Faculty Advisor

Michael Coln

Faculty Advisor

Edward Clancy

Faculty Advisor

John McNeill



Electroencephalogram (EEG), Electrocardiogram (ECG), and Electromyogram (EMG) bio-potential signals are commonly recorded in clinical practice. Typically, patients are connected to a bulky and mains-powered instrument, which reduces their mobility and creates discomfort. This limits the acquisition time, prevents the continuous monitoring of patients, and can affect the diagnosis of illness. Therefore, there is a great demand for low-power, small-size, and ambulatory bio-potential signal acquisition systems.

Recent work on instrumentation amplifier design for bio-potential signals can be broadly classified as using one or both of two popular techniques: In the first, an AC-coupled signal path with a MOS-Bipolar pseudo resistor is used to obtain a low-frequency cutoff that passes the signal of interest while rejecting large dc offsets. In the second, a chopper stabilization technique is designed to reduce 1/f noise at low frequencies. However, both of these existing techniques lack control of low-frequency cutoff.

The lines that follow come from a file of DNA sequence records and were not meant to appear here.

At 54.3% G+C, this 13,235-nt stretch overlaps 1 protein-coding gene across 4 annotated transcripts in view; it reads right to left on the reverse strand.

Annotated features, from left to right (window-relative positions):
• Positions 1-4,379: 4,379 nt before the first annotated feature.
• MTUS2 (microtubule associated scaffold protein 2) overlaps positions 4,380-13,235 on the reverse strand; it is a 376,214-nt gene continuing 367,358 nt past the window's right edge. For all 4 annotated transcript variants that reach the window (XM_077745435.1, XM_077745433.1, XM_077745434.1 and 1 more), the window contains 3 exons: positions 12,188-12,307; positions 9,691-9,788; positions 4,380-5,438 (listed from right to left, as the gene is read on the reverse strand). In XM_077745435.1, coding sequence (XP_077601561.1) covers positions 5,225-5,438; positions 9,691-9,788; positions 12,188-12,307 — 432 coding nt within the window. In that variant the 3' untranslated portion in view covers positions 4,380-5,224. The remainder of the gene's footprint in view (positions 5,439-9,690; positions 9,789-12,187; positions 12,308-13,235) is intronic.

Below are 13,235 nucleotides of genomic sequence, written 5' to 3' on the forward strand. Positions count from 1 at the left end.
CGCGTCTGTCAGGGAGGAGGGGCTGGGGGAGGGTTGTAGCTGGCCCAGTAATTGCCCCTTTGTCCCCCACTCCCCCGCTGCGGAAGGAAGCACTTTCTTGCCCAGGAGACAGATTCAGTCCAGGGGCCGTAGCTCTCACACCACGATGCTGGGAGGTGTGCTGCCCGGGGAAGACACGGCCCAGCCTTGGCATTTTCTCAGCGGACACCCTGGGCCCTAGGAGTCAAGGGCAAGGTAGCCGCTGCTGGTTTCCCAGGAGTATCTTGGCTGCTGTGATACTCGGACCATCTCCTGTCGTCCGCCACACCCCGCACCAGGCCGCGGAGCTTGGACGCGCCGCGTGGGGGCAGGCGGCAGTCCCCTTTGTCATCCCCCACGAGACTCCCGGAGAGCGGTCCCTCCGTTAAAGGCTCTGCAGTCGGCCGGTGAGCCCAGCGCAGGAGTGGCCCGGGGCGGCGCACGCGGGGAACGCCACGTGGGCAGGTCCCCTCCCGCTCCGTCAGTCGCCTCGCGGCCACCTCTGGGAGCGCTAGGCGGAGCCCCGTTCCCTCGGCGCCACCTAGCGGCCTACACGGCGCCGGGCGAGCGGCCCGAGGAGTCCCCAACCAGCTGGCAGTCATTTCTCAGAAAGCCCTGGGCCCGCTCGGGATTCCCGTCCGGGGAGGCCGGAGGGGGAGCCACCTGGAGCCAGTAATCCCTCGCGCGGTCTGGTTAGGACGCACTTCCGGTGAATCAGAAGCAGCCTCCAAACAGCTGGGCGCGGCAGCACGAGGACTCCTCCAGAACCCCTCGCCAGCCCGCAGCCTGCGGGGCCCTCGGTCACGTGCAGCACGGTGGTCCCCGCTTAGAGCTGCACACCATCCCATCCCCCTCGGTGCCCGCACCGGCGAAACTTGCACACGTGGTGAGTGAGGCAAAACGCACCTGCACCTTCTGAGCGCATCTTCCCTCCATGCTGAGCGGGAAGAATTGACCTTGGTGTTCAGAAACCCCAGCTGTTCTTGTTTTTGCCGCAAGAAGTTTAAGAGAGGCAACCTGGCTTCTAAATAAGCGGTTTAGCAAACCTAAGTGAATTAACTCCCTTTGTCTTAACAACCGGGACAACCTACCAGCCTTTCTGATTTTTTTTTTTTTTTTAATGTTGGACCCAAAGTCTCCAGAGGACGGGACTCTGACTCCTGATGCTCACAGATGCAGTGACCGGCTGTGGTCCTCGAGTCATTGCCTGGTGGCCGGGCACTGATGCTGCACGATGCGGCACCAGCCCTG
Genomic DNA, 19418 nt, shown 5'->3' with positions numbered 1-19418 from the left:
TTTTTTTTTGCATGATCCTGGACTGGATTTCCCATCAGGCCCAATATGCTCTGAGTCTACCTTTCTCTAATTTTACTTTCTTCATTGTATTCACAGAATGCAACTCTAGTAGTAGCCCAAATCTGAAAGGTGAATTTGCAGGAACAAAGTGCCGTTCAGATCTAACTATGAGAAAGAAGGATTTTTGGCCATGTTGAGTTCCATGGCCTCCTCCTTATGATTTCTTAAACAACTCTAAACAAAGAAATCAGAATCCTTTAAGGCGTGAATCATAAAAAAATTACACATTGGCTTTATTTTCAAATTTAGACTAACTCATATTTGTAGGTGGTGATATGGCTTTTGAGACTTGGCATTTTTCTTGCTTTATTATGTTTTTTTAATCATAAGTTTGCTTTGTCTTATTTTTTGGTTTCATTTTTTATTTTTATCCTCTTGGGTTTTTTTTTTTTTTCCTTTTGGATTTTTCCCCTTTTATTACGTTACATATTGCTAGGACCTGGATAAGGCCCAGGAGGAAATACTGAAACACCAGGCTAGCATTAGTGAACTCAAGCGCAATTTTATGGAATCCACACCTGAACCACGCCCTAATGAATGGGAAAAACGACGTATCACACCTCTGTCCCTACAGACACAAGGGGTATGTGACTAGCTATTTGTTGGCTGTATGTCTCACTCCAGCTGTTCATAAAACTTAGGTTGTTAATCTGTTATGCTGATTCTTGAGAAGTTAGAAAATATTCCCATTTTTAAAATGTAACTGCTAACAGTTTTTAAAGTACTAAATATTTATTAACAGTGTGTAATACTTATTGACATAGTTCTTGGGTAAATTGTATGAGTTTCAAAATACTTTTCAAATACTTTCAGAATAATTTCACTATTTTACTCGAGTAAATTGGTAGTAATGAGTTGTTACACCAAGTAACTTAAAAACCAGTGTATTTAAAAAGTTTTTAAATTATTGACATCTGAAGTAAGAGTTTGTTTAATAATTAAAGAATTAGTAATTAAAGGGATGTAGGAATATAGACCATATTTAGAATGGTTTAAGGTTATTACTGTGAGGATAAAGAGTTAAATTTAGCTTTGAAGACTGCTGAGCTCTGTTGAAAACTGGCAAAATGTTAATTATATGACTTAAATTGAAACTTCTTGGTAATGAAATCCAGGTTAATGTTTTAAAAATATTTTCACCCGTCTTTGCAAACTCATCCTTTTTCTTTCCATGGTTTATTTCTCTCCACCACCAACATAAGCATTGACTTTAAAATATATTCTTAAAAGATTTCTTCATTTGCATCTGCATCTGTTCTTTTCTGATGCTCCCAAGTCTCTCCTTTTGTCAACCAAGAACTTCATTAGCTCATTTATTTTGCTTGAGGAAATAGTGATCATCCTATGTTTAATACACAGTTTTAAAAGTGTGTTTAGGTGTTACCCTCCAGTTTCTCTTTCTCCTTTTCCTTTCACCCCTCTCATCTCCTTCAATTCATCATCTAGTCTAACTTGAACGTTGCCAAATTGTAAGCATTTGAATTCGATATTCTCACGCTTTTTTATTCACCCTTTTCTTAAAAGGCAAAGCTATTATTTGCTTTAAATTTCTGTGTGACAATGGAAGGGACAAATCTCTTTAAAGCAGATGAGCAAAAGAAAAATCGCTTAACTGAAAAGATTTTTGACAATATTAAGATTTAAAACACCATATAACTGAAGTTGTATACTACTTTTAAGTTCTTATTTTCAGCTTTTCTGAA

This thesis presents the design of a mixed- signal integrated circuit (IC) prototype to provide complete, programmable analog signal conditioning and analog-to-digital conversion of an electrophysiologic signal. A front-end amplifier is designed with low input referred noise of 1 uVrms, and common mode rejection ratio 102 dB. A novel second order sigma-delta analog- to-digital converter (ADC) with a feedback integrator from the sigma-delta output is presented to program the low-frequency cutoff, and to enable wide input common mode range of ¡Ãƒâ€œ0.3 V. The overall system is implemented in Jazz Semiconductor 0.18 um CMOS technology with power consumption 5.8 mW from ¡Ãƒâ€œ0.9V power supplies. "


Worcester Polytechnic Institute

Degree Name



Electrical & Computer Engineering

Project Type


Date Accepted





EEG, ECG, EMG, Sigma-Delta ADC.